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More battery life, adventure-ready features, and a familiar setup make this an exciting new wearable.
APPLE’S LATEST SMARTWATCH, the mega-sized, feature-stuffed Ultra, is aimed at a very specific type of consumer. You might just be surprised exactly who that is.
Every model of the standard Apple Watch line that followed the first iteration in 2014 has been designed to broaden the consumer base from tech-savvy Apple fans to the general public, up through this year’s
Series 8. Yes, the wearable is clearly focused on users who consider their well-being important, with a whole slew of general health tracking sensors on their wrist, but these types of features are so universal they appeal to just about everyone, from kids to (and in some cases, especially) their grandparents. That’s been a successful strategy for widespread adoption, as the Apple Watch has consistently been the top-selling smartwatch on the market.
But when an object is so universal, that likely means there are some areas at which it falls short—or at least lacks the focus that you would find in a more dedicated device. That’s what brings us to the Apple Watch Ultra, the big ticket gadget that captured the tech crowd’s attention when it was announced at the brand’s annual fall hardware Keynote event earlier this month.
The Ultra isn’t a smartwatch for a generalist; it’s a maxed-out Apple Watch with a survivalist streak. Apple went all in for the outdoor crowd (think: climbers, divers, ultrarunners), racking up a long list of new specs and features that will make you excited to go on an adventure, especially if you sit and look at the device long enough. From a better battery and dual-frequency GPS to being certified to MIL-STD-810H standards for gear meant to be used in extreme conditions (usually used for military equipment) to adding a depth gauge, EN 13319 certification (usually for dive equipment), and a new app on the way that promises to turn the device into a full-fledged dive computer, the Ultra is loaded.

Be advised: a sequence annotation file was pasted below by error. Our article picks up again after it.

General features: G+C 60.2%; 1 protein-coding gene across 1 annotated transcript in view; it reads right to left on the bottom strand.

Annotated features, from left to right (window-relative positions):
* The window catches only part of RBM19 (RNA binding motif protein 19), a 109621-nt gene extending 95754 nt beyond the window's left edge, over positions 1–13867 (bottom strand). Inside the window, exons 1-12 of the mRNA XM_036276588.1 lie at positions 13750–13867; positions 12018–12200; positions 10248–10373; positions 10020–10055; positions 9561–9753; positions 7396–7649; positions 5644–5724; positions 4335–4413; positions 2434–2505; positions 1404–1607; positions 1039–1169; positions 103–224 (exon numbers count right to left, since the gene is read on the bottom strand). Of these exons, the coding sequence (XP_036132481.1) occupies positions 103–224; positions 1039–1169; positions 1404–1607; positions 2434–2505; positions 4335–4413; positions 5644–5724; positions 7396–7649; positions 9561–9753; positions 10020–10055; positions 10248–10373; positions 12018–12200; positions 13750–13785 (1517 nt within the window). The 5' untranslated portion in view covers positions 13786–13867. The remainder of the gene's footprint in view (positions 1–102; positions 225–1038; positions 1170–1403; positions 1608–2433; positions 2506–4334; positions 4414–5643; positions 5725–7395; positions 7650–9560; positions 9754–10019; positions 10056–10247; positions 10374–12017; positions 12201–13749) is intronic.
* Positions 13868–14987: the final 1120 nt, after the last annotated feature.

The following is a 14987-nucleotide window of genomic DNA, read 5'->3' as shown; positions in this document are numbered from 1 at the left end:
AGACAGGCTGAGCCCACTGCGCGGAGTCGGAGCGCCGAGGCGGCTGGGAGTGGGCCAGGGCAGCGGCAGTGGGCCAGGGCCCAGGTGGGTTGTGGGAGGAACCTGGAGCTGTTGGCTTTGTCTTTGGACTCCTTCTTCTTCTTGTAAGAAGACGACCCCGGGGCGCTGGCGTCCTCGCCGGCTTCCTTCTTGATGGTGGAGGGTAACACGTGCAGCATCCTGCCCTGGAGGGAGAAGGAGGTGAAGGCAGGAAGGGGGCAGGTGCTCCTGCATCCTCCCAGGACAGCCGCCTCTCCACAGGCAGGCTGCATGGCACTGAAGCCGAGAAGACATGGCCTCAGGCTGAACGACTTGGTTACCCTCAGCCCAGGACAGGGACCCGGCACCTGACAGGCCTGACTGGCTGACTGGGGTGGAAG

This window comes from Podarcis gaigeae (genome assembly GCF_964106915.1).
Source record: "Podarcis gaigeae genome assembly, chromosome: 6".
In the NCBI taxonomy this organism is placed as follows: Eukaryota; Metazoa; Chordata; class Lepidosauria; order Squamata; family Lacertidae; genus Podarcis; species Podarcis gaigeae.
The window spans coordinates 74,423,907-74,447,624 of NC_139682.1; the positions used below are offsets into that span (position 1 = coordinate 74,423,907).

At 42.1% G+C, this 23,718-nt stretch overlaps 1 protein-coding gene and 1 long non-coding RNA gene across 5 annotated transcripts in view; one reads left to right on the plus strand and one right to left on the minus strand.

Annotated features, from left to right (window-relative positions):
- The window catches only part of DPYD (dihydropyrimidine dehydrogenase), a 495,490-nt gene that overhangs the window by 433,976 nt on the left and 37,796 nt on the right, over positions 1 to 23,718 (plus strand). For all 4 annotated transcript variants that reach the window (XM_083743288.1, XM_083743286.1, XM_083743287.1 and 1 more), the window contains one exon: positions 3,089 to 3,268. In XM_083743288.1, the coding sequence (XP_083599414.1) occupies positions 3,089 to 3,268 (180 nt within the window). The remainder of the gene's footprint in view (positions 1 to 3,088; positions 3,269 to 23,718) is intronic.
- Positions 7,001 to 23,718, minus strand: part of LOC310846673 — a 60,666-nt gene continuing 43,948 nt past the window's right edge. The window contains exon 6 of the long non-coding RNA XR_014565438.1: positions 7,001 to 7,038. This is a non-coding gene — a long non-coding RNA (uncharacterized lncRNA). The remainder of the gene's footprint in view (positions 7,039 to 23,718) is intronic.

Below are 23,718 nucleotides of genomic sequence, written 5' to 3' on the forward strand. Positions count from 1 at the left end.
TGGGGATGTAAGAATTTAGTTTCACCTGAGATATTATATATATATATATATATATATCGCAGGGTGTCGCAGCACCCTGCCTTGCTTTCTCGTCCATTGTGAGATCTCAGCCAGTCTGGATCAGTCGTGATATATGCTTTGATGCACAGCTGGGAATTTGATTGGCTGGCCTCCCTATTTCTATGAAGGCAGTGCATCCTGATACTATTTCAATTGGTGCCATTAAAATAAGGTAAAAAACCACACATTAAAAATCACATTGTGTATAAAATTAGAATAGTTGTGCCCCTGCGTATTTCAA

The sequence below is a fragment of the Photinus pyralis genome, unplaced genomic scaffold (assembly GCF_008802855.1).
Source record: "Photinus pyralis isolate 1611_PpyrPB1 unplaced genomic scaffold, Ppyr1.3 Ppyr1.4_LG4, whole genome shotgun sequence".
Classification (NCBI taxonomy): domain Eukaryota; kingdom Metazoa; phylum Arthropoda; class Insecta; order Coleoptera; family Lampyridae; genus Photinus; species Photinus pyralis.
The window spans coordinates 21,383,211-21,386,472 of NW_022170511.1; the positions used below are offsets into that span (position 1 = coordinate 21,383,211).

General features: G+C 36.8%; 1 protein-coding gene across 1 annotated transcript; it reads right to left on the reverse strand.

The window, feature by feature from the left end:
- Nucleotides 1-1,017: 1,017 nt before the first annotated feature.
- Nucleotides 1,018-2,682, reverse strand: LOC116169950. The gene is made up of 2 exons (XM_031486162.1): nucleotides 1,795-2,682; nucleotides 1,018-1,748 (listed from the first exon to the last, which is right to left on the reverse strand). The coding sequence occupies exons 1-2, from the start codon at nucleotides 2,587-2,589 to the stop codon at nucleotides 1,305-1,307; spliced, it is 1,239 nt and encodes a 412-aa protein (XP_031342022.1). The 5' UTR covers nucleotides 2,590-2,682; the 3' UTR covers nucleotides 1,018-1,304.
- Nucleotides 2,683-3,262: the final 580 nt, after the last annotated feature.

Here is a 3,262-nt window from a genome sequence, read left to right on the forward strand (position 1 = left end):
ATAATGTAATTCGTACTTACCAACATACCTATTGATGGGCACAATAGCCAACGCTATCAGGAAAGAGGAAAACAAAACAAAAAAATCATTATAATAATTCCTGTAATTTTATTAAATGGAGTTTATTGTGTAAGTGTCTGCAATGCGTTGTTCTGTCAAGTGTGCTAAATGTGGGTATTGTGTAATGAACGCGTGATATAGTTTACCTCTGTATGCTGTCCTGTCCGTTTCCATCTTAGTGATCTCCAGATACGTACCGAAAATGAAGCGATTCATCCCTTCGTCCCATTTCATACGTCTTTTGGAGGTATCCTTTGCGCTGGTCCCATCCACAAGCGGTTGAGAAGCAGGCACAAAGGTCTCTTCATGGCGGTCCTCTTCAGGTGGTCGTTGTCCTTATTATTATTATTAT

Funnily enough, however, in building out such a wide range of potential uses for hardcore audiences, I think the Ultra is positioned to be the new go-to smartwatch for the aspirational everyman—the type of guy who hasn’t exactly hiked the Appalachian Trail or earned his scuba certification, but loves the idea that he could. The Ultra will appeal to wannabe adventurers just as much as it will to the most dedicated outdoor enthusiasts, if not more. And that’s a great spot for the gadget, given its wide scope of functions (and its limitations, too).